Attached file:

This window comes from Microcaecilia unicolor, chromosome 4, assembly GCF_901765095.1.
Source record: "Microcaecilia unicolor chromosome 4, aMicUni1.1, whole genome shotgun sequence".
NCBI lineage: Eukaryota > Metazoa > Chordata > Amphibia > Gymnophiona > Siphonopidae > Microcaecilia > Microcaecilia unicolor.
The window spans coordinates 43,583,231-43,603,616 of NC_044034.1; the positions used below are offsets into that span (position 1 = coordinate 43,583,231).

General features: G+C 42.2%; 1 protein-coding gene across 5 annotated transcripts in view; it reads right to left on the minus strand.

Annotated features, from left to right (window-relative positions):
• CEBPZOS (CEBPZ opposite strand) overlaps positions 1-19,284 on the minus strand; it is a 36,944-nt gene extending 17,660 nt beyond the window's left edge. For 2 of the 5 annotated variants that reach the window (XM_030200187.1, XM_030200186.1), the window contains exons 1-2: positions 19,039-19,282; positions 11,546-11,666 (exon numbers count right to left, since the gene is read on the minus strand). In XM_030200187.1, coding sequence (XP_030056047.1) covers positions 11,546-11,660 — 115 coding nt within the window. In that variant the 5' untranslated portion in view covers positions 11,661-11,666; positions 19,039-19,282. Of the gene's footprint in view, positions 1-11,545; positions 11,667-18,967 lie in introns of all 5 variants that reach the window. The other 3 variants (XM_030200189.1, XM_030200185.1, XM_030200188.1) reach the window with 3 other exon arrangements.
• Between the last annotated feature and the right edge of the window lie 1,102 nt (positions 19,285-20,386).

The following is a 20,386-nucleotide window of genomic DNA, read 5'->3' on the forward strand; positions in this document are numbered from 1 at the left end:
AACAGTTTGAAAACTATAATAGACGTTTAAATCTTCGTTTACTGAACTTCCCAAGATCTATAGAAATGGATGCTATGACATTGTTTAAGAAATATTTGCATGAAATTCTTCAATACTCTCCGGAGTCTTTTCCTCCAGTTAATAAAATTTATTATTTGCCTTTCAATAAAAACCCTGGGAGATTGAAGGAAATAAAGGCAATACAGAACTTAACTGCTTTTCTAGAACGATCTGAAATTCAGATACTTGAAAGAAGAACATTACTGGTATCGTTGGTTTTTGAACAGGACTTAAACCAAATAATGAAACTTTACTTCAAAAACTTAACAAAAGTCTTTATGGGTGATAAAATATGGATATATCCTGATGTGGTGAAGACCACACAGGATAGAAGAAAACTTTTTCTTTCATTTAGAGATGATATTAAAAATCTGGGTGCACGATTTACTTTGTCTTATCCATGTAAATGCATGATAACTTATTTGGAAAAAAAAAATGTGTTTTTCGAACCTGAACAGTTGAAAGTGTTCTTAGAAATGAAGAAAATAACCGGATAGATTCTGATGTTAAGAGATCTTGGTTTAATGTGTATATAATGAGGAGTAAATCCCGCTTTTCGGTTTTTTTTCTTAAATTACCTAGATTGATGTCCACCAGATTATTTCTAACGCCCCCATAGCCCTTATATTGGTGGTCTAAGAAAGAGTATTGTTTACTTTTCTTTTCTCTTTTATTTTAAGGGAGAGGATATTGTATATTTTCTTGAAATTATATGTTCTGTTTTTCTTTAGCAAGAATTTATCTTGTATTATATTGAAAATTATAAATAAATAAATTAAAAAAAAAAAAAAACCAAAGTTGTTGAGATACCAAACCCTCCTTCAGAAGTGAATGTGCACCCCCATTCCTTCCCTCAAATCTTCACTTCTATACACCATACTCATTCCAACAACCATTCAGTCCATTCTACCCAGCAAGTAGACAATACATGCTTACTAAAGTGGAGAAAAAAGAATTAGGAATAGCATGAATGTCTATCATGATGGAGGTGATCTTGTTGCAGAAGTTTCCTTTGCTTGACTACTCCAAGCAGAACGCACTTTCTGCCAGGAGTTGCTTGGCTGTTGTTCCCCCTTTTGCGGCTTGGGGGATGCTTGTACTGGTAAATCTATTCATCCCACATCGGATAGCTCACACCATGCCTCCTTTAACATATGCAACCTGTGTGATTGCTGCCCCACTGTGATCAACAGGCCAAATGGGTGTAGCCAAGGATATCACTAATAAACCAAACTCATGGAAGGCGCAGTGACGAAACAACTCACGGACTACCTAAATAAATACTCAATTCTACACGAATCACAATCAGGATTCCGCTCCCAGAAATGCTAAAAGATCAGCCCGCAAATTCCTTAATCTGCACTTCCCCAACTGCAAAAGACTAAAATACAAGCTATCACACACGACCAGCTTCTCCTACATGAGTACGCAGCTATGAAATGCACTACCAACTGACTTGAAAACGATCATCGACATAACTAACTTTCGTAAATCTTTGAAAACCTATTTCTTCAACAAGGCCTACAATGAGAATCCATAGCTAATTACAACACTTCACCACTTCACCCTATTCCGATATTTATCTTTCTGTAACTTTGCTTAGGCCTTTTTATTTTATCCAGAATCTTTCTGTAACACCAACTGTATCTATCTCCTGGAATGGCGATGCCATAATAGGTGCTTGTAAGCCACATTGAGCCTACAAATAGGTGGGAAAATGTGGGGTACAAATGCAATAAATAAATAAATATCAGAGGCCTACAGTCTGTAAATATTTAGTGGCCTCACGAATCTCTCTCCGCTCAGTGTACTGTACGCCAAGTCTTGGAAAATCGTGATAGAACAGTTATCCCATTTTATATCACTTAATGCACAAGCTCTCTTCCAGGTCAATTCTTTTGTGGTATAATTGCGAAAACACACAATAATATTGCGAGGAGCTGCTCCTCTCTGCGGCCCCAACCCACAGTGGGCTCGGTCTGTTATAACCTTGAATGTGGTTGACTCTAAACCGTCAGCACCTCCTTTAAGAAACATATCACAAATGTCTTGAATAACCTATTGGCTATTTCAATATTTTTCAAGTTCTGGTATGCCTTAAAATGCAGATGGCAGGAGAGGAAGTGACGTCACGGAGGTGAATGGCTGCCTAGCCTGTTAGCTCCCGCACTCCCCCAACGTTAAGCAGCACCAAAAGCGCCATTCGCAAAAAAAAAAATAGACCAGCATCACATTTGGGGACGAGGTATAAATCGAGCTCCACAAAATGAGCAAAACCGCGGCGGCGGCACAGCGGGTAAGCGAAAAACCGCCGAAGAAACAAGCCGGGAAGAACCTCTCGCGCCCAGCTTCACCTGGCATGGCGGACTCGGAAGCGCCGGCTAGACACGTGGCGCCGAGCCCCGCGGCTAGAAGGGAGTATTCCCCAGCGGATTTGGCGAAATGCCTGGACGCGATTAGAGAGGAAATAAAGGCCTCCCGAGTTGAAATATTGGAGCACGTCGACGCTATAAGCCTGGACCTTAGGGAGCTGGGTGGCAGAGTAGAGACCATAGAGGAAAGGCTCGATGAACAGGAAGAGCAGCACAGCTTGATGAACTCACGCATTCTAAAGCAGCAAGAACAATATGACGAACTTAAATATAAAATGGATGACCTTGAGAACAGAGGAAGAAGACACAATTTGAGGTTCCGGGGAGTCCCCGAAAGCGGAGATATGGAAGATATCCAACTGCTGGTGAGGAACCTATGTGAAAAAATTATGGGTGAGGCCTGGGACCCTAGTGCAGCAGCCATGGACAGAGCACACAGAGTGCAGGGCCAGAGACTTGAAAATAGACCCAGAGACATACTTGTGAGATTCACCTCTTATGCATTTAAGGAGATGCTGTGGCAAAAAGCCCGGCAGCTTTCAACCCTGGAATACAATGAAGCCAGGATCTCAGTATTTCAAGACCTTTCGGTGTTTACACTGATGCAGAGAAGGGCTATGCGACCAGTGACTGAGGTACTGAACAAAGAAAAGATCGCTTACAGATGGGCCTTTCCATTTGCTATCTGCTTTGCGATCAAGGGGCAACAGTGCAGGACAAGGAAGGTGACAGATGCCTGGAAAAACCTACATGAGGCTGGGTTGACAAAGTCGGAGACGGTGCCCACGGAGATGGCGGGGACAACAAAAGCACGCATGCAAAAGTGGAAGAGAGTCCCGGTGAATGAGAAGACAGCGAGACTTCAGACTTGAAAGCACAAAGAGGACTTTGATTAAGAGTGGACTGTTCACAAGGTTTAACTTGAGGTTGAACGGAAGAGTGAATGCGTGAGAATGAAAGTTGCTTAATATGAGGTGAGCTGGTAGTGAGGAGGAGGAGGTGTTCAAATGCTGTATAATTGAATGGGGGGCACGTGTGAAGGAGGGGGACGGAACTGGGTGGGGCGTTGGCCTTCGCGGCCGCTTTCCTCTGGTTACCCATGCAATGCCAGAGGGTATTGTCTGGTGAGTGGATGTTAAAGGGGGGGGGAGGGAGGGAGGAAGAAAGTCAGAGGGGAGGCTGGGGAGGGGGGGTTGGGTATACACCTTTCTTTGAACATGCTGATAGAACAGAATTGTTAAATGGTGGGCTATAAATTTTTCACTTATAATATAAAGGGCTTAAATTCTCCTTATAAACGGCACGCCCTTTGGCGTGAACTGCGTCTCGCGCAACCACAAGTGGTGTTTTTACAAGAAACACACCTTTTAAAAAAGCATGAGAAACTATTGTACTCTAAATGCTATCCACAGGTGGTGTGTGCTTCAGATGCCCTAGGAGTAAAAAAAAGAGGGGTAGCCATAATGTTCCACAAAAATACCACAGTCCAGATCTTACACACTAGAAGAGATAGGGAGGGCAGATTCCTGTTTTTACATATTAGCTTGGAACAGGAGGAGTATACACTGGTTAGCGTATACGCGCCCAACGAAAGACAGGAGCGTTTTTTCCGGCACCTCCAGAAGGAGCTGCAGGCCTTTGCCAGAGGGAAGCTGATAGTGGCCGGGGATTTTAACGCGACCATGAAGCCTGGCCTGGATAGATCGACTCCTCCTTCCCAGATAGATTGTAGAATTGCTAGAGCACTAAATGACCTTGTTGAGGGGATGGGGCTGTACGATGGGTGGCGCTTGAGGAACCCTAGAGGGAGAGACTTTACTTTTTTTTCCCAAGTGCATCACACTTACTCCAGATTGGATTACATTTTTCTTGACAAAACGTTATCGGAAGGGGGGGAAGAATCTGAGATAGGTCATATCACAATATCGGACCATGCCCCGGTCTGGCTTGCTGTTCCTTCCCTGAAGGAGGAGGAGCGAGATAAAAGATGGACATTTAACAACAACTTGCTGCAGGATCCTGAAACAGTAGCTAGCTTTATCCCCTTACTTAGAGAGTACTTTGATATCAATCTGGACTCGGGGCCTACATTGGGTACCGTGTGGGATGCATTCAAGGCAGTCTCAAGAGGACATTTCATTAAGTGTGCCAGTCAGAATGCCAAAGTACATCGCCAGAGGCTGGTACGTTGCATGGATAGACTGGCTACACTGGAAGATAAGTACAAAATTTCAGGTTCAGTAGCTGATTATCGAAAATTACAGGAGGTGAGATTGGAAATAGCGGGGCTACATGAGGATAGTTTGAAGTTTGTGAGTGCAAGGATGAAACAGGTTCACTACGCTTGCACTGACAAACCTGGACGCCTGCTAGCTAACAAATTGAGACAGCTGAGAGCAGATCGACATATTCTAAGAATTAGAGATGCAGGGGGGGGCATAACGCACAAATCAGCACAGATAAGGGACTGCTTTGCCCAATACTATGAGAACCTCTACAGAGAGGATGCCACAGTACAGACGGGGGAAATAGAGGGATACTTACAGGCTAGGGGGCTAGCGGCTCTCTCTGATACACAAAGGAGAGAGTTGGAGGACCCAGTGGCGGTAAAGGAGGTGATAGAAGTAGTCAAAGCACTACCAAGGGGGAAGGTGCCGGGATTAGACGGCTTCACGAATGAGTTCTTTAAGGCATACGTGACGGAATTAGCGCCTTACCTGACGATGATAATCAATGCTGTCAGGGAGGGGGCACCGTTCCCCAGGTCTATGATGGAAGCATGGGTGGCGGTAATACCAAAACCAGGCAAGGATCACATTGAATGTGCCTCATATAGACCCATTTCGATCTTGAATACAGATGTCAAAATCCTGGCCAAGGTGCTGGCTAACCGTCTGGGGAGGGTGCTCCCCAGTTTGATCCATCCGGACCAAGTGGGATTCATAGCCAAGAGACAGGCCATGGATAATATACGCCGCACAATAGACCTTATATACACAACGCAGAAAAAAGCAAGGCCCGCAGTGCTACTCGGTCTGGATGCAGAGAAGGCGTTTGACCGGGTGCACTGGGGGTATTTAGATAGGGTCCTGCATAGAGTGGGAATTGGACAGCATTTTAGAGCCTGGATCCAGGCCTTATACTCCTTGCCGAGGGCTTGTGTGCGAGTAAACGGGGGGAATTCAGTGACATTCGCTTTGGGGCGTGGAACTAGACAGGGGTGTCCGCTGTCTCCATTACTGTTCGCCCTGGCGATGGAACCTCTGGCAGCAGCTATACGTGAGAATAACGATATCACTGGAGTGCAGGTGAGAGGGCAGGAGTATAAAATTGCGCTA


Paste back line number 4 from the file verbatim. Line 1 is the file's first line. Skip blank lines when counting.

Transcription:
The window spans coordinates 43,583,231-43,603,616 of NC_044034.1; the positions used below are offsets into that span (position 1 = coordinate 43,583,231).